GRAND JUNCTION, Colo. Just a decade ago sharing your ideas to more than a million people seemed unimaginable, and chatting face-to-face with someone living on the other side of the world was the stuff of science fiction.
Now, thanks to social media websites like Facebook, we're more connected than ever.
You may already know about sites like Facebook, Twitter, and Instagram; but new sites appear every day, and sharing too much can sometimes leave you vulnerable.
Mass shootings and suicides the world over attributed to online bullying have brought to light the grim realities of what can happen on the internet.
More than a sixth of the earth's population actively uses social media, exponentially increasing the potential threats.
Ask.Fm is a site dedicated to asking questions.
The questions are often vulgar and asked by anonymous hosts. In the end, your Ask.Fm profile often ends up looking like a list of vulgar insults sent in from unknown entities.
In recent months Ask.Fm has gained international fame after being linked to the suicides of several young girls. One of whom, Florida's Rebecca Sedwick, was bullied mercilessly through sites like Ask.Fm until she felt there was no other way out.
The reason high school students feel online bullying is worse than bullying in person is related to the anonymity.
The anonymity gives more strength to the insults because the bully doesn't see how their actions impact their victims. Any pang of remorse they might feel in person is lost through the impersonal delivery of a computer keyboard.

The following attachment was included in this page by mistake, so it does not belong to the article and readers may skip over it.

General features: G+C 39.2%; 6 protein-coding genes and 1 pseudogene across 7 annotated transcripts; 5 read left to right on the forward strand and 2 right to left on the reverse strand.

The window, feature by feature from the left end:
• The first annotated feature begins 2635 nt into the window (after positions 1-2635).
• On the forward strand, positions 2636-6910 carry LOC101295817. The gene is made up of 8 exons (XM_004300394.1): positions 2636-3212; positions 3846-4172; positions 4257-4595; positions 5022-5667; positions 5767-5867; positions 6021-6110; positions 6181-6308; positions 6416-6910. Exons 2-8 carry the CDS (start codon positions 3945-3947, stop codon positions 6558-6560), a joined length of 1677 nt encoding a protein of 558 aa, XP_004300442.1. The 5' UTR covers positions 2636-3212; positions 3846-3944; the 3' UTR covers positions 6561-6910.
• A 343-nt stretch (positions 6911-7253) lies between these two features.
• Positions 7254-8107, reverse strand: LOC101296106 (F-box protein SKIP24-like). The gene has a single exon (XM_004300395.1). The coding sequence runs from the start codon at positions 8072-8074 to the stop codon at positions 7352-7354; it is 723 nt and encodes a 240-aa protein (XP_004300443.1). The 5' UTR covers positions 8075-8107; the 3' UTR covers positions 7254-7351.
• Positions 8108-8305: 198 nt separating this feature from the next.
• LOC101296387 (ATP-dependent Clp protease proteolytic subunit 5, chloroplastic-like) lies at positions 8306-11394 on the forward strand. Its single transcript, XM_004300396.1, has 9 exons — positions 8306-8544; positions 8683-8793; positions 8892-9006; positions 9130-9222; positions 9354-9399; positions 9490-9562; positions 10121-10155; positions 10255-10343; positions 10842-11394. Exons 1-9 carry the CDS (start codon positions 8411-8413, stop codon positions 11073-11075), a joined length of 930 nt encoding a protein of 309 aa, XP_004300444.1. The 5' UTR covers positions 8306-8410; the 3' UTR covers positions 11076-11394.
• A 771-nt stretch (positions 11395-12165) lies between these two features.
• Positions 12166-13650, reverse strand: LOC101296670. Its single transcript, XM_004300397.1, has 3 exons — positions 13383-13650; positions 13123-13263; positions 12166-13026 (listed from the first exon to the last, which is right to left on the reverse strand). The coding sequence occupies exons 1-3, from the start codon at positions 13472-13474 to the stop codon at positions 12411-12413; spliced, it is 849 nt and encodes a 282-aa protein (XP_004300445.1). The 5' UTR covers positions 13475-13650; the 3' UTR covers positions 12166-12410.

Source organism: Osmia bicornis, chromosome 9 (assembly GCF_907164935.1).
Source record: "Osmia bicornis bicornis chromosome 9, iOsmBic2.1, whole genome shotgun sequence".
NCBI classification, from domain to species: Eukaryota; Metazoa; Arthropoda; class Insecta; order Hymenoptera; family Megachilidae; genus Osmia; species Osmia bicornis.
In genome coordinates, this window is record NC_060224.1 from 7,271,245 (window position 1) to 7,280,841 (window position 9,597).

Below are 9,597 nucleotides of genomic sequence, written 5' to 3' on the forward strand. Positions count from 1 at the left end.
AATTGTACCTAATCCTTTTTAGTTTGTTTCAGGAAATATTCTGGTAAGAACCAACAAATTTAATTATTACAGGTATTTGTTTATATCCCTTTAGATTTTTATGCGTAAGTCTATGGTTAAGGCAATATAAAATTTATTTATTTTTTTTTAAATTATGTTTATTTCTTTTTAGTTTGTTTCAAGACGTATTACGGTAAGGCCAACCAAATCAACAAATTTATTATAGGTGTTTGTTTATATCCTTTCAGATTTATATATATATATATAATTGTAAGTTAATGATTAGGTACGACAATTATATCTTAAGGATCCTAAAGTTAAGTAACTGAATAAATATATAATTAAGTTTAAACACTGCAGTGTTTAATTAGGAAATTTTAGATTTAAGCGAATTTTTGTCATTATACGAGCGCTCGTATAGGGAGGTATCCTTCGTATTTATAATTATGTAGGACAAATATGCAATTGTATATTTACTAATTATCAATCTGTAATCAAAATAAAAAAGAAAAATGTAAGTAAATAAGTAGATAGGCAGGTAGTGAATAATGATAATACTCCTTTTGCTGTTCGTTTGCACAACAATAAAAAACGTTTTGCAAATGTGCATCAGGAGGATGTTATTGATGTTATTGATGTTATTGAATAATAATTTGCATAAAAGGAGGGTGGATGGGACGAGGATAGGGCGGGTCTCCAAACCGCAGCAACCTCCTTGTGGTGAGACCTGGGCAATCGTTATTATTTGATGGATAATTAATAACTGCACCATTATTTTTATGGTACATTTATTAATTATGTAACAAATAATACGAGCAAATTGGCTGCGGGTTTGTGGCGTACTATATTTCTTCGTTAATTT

"Being anonymous allows a bully to be more powerful and less vulnerable" says licensed professional counselor Shelley Millsap.
Millsap also says that the best way for parents to weather the mounting storm of social media is to maintain an open line of communication with your kids.
"You can work out a compromise," says Millsap. "You're not totally hovering but you're also staying active and knowledgeable about what's going on in their life."
If your child is being bullied, the time to act is right now. There is no jurisdiction on bullying, and District 51's director of security Tim Leon says that any form of bullying should be reported to a school administrator as soon as possible.
From there, the police department will get involved if the bullying is consistent, repeated, or containing threats. At that point criminal charges can be pressed.